Academic journal article International Forum of Teaching and Studies

Translation of Lantern-Riddles in A Dream in Red Mansions from the Perspective of Interpretive Theory

Academic journal article International Forum of Teaching and Studies

Translation of Lantern-Riddles in A Dream in Red Mansions from the Perspective of Interpretive Theory

Article excerpt

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Introduction

The Chinese nation has a long history and glorious culture, which generates the aspiration of several generations of Chinese scholars to translate, edit, and publish the whole corpus of Chinese literary classics so that the nation's greatest cultural achievements can be introduced to people all over the world (Yang, 1999). A Dream of Red Mansions is rich in ideas and concepts. It is a multifaceted world of art into which the more one delves, the more one finds. The charm of this novel lies in its revealing youth fully and truthfully, in its uncovering the zeal, grace and tenderness of the younger generation. Although the era has long since vanished, protagonists and their dreams and longings, sorrow and happiness, unlucky destiny and outstanding talents, still strike a sympathetic chord in the heart of people today. This novel is still a hot topic of conversation among the Chinese people, and criticism and research concerning the fate of the twelve girls that were implied in the lantern riddles or poems has crystallized as a branch of study, whimsically referred as "Redology" (Shi, 1999). So vast and broad are the ancient Chinese characteristics that the translation of A Dream in Red Mansions has met a lot of obstacles, especially culturally-loaded messages. Questions have been lingering about the translators who have applied such strategies as Functional Equivalence (Eugene, 1964) and Receptional Aesthetic (Has, 1967). However, few ofthem have ever applied the Interpretive Theory, which is a branch of interpretation.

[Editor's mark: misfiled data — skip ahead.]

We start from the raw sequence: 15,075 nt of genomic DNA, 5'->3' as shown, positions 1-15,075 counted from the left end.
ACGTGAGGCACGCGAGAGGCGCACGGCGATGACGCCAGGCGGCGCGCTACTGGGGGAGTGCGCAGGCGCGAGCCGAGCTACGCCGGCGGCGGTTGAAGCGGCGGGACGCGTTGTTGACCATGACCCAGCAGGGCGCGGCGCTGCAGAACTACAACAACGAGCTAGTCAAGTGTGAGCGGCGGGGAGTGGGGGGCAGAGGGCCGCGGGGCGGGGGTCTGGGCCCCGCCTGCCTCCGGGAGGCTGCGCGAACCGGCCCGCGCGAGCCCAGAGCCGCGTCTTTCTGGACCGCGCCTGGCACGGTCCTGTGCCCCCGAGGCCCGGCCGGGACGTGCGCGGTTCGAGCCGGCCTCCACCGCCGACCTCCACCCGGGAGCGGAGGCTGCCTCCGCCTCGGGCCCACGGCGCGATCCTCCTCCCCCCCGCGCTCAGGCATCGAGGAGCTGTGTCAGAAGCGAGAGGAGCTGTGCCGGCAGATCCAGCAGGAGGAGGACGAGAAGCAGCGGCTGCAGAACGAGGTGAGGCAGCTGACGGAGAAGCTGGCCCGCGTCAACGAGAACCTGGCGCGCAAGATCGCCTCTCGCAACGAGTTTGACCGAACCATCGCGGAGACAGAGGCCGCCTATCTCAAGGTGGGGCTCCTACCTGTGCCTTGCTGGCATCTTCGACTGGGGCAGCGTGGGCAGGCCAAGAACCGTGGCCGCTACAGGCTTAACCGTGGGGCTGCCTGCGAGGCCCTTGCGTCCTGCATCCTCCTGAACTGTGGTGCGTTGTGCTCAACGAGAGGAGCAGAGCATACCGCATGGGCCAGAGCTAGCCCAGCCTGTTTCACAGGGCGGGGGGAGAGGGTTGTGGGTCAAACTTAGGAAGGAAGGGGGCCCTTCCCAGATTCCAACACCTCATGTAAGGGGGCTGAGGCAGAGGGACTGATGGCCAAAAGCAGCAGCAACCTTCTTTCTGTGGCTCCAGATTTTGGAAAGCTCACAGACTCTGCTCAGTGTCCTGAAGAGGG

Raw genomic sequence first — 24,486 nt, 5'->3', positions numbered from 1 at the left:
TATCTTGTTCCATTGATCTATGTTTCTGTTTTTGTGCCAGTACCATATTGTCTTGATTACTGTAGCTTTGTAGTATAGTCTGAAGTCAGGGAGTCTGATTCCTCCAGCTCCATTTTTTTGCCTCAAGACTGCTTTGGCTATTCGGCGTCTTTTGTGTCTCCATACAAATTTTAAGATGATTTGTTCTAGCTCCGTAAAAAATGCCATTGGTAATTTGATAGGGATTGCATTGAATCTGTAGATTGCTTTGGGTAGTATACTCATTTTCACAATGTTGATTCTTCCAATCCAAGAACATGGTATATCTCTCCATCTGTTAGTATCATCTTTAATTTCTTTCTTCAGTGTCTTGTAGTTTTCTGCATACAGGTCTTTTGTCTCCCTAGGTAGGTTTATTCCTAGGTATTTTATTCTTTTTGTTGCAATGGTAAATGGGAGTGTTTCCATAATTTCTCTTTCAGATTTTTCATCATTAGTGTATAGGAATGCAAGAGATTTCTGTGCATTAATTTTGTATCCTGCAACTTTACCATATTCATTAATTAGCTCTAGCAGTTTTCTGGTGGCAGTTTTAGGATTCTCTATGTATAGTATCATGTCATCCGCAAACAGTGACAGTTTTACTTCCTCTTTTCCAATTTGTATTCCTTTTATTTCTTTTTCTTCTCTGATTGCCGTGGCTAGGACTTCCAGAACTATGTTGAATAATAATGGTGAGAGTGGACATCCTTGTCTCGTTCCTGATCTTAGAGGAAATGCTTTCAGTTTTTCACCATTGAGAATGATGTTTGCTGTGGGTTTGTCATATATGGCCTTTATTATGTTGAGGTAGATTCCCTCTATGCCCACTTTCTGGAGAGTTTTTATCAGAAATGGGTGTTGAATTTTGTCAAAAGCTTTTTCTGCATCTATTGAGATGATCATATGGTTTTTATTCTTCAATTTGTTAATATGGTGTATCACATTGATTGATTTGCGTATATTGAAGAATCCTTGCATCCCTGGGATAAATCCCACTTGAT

Interpretive Theory, an important theory with which to study interpretation, is also called the Theory of Sense. What interpretive theory emphasizes is not the simple transformation of linguistic symbols, like words and sentences, but the transmission of sense, especially the meaning of authors (Seleskovitch, 2011). Interpretive theory considers the translation and interpretation as an interpersonal activity that focuses on the transferring of meaning. Another word is that the target text should be identical with the source text in context and meaning. The main purpose is to exactly express the author's thoughts in another language without leaving out any details. There are three procedures in interpretive theory: comprehension, which needs the translator to assign a meaning to the translation unit relying on the knowledge of source language and his/her world knowledge; devocalization, which means the translator should be free from the physical context of the source text but grasps the mental one without omitting any messages; and reformulation, which requires the translator to verbalize the meanings he or she catches in the source of the target text using the knowledge of the target language in the process, as well as extra-linguistic knowledge (Daniel, 2009). All in all, the interpretive theory thinks that the deeper understanding of the source text, the more essence the translator can grasp and the better translation it is. This principle coincides with the intrinsic quality of Chinese lantern riddles.

The combination of Interpretive Theory and the translation of lantern riddles has been little studied. The devocalization, which is the principle of Interpretive Theory, helps the translator to be free from the physical shackles of language and enables him/her to grasp the main substance of meaning. Given the shining difference between ancient Chinese culture and the English culture, we cannot transplant automatically between them. Their features, either in language or in culture, must be considered carefully, and the beauty and substance of source language must be transformed successfully without any damages. Such fusion between the Interpretive Theory and translation of lantern riddles can provide a new path for literary translations. This paper is based on A Dream in RedMansions(Cao, X. Q.& Gao, E., 1764/1999) translated by Yang Xianyi and Gladys B. …

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